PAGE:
Finally, the food industry is coming around to the science of women's nutrition
Keith Wright is an instructor of accounting and information systems at the Villanova School of Business. He has advised for the Eat like a Woman company, but did not receive compensation.
For decades, the Food and Drug Administration and the food industry in general has largely neglected women and women’s health needs, focusing instead on conducting research on healthy young males. In fact, in 1977 the FDA actually banned females from participating in all clinical trials, including medical and nutritional trials. This has led to a dearth of issues with drug and nutrition science, sometimes with devastating consequences. While modern science has taken steps to make up for lost time, some in the business community are taking matters into their own hands.
A young California start up called Eat Like a Woman is taking the latest research into women’s health and applying it to the world of nutrition with a line of shakes, nutrition bars and other snack products that are plant-based, gluten-free, dairy-free, soy-free and made using organic, real food ingredients and carefully calibrated food ratios that provide lasting energy for women-on-the-go. It all started with the book of the same name, which founder and CEO Staness Jonekos, wrote with Marjorie Jenkins, a leading expert in sex differences in health and personalized medicine, after learning about the FDA ban. Jonekos was absolutely shocked that women had not received equality in research.
"Until recently, it was thought that the only difference between women and men was merely reproductive," Wendy Klein, a member of the Eat Like a Woman scientific advisory team, said. "Today, we now know that the combination of genetic, hormonal, and physiological differences affects not only our susceptibility to disease, but also how our bodies respond to diet."
The year is 2018 and women are finally saying ‘#MeToo’ and ‘#TimesUp’ to discrimination. Now it’s time to respect gender differences and account for the unique health and nutritional needs of women. Many experts agree that women may in fact be able to slash their risk of major chronic diseases like heart disease, stroke, cancer, diabetes, dementia and obesity just by what they eat.
There are other examples of bars and shakes that partially focus on the nutritional needs of women, such as The Primal Pantry and some Luna Bars. But Eat Like A Woman has the most extensive product line and best advisory team of experts on the market. Medical advisory team members include high profile experts from the Office of Women’s Health and the FDA as well as many other world class doctors focusing exclusively on women’s health and female research inclusion.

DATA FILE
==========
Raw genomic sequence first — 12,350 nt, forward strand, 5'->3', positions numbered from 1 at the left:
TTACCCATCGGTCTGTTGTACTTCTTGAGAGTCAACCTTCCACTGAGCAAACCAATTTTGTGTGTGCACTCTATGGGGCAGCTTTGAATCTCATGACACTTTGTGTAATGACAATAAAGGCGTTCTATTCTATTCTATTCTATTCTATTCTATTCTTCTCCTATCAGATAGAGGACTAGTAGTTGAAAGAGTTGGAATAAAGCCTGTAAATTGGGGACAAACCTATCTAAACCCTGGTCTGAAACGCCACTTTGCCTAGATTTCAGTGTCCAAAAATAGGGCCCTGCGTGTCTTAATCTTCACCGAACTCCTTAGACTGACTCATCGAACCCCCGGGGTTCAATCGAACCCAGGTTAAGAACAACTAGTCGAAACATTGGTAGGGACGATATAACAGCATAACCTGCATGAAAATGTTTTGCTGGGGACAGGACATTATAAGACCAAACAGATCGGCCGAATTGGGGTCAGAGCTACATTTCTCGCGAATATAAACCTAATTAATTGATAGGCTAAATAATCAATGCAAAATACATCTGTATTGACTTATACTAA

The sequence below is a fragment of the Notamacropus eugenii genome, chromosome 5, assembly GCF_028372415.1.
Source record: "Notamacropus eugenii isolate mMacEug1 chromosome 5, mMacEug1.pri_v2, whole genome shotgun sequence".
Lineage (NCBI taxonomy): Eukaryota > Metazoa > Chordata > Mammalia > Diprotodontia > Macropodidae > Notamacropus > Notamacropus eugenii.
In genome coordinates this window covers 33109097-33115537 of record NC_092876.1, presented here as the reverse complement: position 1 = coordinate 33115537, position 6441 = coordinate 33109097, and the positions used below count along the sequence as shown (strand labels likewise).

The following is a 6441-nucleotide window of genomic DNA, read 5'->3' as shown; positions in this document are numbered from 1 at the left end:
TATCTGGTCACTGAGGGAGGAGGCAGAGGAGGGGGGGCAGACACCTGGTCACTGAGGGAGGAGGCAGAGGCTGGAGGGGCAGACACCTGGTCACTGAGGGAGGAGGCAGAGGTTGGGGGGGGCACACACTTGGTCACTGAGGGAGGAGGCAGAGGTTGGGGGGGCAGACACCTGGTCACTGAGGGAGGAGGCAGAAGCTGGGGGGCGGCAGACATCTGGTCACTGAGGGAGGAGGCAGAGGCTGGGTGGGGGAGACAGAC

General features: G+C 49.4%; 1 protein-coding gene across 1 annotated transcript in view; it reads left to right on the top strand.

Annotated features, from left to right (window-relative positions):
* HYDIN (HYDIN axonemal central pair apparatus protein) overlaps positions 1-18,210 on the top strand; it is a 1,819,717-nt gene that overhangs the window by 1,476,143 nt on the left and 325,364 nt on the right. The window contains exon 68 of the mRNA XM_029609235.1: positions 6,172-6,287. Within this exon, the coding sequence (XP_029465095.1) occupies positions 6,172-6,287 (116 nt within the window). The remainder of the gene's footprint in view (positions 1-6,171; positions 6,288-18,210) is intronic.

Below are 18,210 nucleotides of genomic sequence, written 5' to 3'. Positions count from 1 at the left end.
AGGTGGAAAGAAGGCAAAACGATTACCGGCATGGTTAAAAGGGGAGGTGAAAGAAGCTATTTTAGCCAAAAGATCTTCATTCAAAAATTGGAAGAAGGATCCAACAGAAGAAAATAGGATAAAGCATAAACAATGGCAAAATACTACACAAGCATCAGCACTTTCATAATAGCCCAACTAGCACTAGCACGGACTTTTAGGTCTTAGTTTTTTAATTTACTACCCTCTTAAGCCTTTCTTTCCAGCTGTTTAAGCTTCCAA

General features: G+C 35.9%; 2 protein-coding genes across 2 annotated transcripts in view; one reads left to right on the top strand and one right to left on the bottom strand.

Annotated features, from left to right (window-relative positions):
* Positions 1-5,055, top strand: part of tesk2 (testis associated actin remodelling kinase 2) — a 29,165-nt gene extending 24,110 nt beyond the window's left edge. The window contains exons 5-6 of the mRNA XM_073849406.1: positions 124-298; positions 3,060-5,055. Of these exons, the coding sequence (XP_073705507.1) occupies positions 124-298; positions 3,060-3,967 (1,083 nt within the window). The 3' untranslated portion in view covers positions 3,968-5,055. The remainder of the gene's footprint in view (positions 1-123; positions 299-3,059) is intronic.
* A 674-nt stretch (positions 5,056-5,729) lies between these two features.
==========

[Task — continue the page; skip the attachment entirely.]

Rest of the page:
Refreshingly, this wave of new women-focused nutrition start-ups aren't focused just on weight loss but rather a holistic approach to women’s overall health.
Sixteen long years after banning women, the National Institutes of Health Revitalization Act finally mandated the inclusion of women in clinical trials in 1993. It wasn’t until 1994 that the FDA formed the Office of Women’s Health. By 2001, things were slightly better, but still two thirds of trials excluded women.
Because of the 1977 FDA ban, and the exclusive study of young men, the national dietary standards were also based on the studies of young, healthy males. Most current diet books present programs for men and women, based on the research results that used men only.
Through Eat Like A Woman, Jonekos is rapidly making up for lost time. But she wasn't always in the nutrition business. Prior to launching ELAW, Jonekos was an award-winning television writer, producer and director, as well as an author and writer on women’s health issues. She was one of the original executive producers who launched the television network Oxygen Media, co-founded by Oprah Winfrey. During a meeting, Oprah turned to Jonekos and asked what she was doing to make a positive difference in the lives of women with the research she had uncovered. Oprah’s personal encouragement inspired Jonekos to take her passion for women’s health out into the world, building a bridge between the latest science and women everywhere.
The FDA’s Office of Women’s Health is now working hard to bring awareness and enforce mandates to ensure females are included in appropriate research. The Society of Women’s Health Research is also on the same mission.
At long last someone is taking the latest research and applying it to the world of women’s nutrition — the first step to great health. If medical experts are correct, we can significantly reduce every major chronic disease — heart disease, stroke, cancer, diabetes, dementia and obesity — simply through what we eat. Women will be able to achieve optimal health, and the entire society will benefit, from lower health care costs to the expansion of the incredible value that women add to society. The future looks bright and the inclusion of females in clinical research will benefit both sexes for years to come.